How the Seahawks beat the Saints

NFL Playoffs, the Super Bowl

How the Seahawks beat the Saints

NFL Playoffs, the Super Bowl

How the Seahawks beat the Saints
The stadium scene.
Jan. 9 2011 10:47 PM

NFL Playoffs, the Super Bowl


Seattle Seahawks celebrate.
The Seattle Seahawks celebrate

Friends, Broncos, countrymen:

Josh Levin Josh Levin

Josh Levin is Slate’s editorial director.

The big winners of the opening weekend of the 2011 NFL playoffs were a team with a losing record—if the Seattle Seahawks are a joke of a playoff team, those of us who root for the New Orleans Saints aren't laughing—and a quarterback who repeatedly threw the ball 10 yards over his receivers' heads. (The game's down here, Mark Sanchez!) The big losers: last year's Super Bowl teams, the Eagles' left-footed kicker, the Eagles' left-handed quarterback, and anyone of any handedness or footedness who has anything to do with the Kansas City Chiefs.


First, I hope you'll indulge a bit of grousing about the Saints. (Boo hoo dat.) Losing to a 7-9 team in the first round of the playoffs is like losing a Senate race to someone you beat in the party primary—you can argue that your opponent shouldn't have even been allowed to advance to the next round, but there's ultimately no denying that you suffered an embarrassing defeat. How did the Saints get Murkowski-ed? Sometimes you win because you have the best player on the field, and sometimes you lose because you have the guy who's easiest to exploit. On Saturday, the Seahawks outscored the Saints 41-36 because quarterback Matt Hasselbeck smartly picked on New Orleans safety Roman Harper.

I feel bad for Harper, who is better at defending the run than the pass, and was likely forced into playing more coverage than usual due to Malcolm Jenkins' knee injury. Harper got outrun, and he got outwitted. In the second quarter, Seattle tight end John Carlson played dead before popping up and beating the Saints safety for an easy touchdown; after the game, Harper termed this the " Oh, crap screen." In the fourth quarter, Harper was the last Saint to chew turf as Marshawn Lynch marauded for a 67-yard touchdown—an "Oh, crap run" if there ever was one. (The only way to appreciate the simultaneous grandeur and ineptitude of Lynch's pinballing and the Saints' missed tackles is to re-watch the play with an overlaid soundtrack of Super Mario Bros. sound effects.)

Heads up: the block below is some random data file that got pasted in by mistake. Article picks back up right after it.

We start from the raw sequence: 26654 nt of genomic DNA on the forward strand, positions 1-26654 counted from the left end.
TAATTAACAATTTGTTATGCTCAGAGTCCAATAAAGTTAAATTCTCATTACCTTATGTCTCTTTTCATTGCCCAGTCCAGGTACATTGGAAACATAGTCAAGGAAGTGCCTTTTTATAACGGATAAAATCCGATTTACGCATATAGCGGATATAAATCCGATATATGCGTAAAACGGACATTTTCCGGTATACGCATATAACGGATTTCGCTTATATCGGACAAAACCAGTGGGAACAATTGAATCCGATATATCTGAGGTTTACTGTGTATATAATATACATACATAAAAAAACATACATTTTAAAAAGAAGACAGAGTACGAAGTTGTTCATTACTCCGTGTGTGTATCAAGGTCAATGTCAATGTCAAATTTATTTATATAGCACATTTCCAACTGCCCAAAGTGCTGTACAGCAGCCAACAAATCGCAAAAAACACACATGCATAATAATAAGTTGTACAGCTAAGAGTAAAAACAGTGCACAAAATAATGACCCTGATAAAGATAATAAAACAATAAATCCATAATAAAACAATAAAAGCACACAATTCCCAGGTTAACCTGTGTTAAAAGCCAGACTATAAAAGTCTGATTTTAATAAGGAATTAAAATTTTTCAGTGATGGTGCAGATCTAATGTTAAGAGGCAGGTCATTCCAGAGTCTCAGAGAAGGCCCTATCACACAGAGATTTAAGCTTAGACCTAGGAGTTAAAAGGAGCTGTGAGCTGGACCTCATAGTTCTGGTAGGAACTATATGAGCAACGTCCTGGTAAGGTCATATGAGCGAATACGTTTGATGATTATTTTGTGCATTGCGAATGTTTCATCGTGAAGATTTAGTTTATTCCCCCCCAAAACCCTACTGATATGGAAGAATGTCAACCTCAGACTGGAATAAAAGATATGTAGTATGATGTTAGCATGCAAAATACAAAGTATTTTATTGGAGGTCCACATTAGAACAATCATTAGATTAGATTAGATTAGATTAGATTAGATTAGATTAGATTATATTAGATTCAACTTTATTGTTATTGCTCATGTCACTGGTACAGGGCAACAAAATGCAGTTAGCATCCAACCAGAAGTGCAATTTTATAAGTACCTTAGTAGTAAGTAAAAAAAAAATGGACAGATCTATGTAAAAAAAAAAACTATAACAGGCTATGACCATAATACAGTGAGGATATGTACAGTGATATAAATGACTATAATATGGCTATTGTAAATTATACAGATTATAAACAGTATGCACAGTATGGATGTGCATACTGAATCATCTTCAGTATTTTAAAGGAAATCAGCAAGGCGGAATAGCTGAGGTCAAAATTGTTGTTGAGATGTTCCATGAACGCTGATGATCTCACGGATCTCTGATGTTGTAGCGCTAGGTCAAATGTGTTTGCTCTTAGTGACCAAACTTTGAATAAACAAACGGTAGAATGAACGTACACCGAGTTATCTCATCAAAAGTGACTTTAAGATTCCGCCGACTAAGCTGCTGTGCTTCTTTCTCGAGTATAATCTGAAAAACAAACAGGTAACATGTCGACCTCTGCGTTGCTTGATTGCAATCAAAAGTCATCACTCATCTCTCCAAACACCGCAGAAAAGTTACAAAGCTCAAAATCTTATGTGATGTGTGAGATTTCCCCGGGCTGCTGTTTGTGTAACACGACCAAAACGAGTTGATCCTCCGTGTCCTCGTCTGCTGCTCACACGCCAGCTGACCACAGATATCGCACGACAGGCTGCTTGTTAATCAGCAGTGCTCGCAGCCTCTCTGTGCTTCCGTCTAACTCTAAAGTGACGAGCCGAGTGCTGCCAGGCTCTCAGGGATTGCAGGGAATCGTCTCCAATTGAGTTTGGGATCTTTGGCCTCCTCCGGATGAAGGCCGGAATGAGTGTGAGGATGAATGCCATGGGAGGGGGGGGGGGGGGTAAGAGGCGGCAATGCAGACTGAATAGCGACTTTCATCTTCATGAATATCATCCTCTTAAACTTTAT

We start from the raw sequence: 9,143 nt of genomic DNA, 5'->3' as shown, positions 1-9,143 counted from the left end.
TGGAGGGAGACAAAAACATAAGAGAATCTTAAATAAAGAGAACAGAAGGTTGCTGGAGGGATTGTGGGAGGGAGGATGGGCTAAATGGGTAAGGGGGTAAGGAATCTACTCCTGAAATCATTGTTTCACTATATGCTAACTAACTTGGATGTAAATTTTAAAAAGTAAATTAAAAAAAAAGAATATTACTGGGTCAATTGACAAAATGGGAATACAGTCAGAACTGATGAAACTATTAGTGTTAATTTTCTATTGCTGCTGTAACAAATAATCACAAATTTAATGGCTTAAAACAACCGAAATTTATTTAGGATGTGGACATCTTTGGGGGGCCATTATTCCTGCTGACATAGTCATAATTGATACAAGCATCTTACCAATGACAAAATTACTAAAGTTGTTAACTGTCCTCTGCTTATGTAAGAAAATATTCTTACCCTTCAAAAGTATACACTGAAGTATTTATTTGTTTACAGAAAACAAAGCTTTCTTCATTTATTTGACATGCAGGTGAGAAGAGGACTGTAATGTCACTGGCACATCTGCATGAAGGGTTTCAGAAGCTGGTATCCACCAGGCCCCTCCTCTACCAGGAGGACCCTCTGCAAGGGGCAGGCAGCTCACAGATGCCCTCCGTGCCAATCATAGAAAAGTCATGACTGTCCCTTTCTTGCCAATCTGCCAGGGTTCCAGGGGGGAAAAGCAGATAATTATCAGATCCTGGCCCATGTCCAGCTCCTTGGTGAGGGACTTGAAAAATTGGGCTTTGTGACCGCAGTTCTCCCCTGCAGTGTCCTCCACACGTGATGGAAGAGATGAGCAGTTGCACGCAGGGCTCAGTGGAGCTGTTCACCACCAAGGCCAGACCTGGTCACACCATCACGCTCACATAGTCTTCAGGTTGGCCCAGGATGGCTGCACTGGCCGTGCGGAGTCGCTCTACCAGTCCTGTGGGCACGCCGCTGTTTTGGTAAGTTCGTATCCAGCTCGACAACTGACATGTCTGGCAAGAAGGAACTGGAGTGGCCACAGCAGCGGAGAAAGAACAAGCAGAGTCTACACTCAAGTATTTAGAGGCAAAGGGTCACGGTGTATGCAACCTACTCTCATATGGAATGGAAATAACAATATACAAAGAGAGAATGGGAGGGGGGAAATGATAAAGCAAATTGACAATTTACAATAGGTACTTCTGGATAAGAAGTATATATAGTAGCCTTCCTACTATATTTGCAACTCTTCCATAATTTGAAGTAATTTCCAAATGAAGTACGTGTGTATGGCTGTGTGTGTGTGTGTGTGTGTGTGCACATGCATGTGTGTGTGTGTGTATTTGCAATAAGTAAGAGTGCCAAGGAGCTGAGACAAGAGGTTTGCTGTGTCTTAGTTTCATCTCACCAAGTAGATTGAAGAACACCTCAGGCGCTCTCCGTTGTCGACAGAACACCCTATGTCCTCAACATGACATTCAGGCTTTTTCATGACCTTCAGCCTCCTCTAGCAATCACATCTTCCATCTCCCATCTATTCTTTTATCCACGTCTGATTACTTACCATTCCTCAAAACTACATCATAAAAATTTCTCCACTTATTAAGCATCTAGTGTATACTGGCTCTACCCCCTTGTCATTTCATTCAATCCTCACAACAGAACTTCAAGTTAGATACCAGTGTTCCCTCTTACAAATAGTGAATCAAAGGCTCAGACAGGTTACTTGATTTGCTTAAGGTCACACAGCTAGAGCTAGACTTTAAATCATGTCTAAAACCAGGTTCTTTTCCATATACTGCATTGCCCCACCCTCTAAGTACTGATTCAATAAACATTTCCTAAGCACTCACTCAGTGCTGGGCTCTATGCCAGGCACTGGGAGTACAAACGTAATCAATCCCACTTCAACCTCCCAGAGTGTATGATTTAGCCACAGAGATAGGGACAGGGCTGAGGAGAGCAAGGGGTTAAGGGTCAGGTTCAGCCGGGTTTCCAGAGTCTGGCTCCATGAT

While the Saints got inside the Seattle 10-yard line seven times, the Seahawks at least forced New Orleans to settle for three field goals. Drew Brees threw the ball 60 times on Saturday, in part because New Orleans was down to its fifth-string running back by the fourth quarter. (Any more backfield injuries, and the NFL would've had to grant Deuce McAllister a quickie unretirement.) Peyton Manning, by contrast, put the ball in the air a mere 26 times (tied for his season low) in the Colts' 17-16 loss to the Jets.

Despite those disparate numbers, the Seahawks and Jets succeeded by coaxing the Saints and Colts into parallel offensive strategies. Like all great quarterbacks, Brees and Manning don't typically settle for what the defense gives them. Rather, they cajole the defense into giving them what they want to take—if that doesn't work, they just go ahead and take it anway.


On Saturday, though, neither player was a taker. With Seattle playing its safeties deep, Brees repeatedly dumped the ball off for short gains, a performance more reminiscent of Trent "Captain Checkdown" Edwards than last year's Super Bowl MVP. In Indianapolis, the brainy Manning might've outsmarted himself by repeatedly checking in to running plays and studiously avoiding Jets cornerback/ landform Darrelle Revis. Reggie Wayne had just one pass thrown his way, leading the Colts' standout receiver to say, "I shouldn't have even suited up. I should have watched the game like everybody else. I was irrelevant." Wayne has a point—any game plan that involves ignoring your best player for four quarters is a game plan that's worth revising. (Wayne should also form a support group with Dwayne Bowe. The Chiefs receiver led the NFL with 15 touchdown catches; on Sunday, Matt Cassell didn't throw the ball to Bowe a single time.)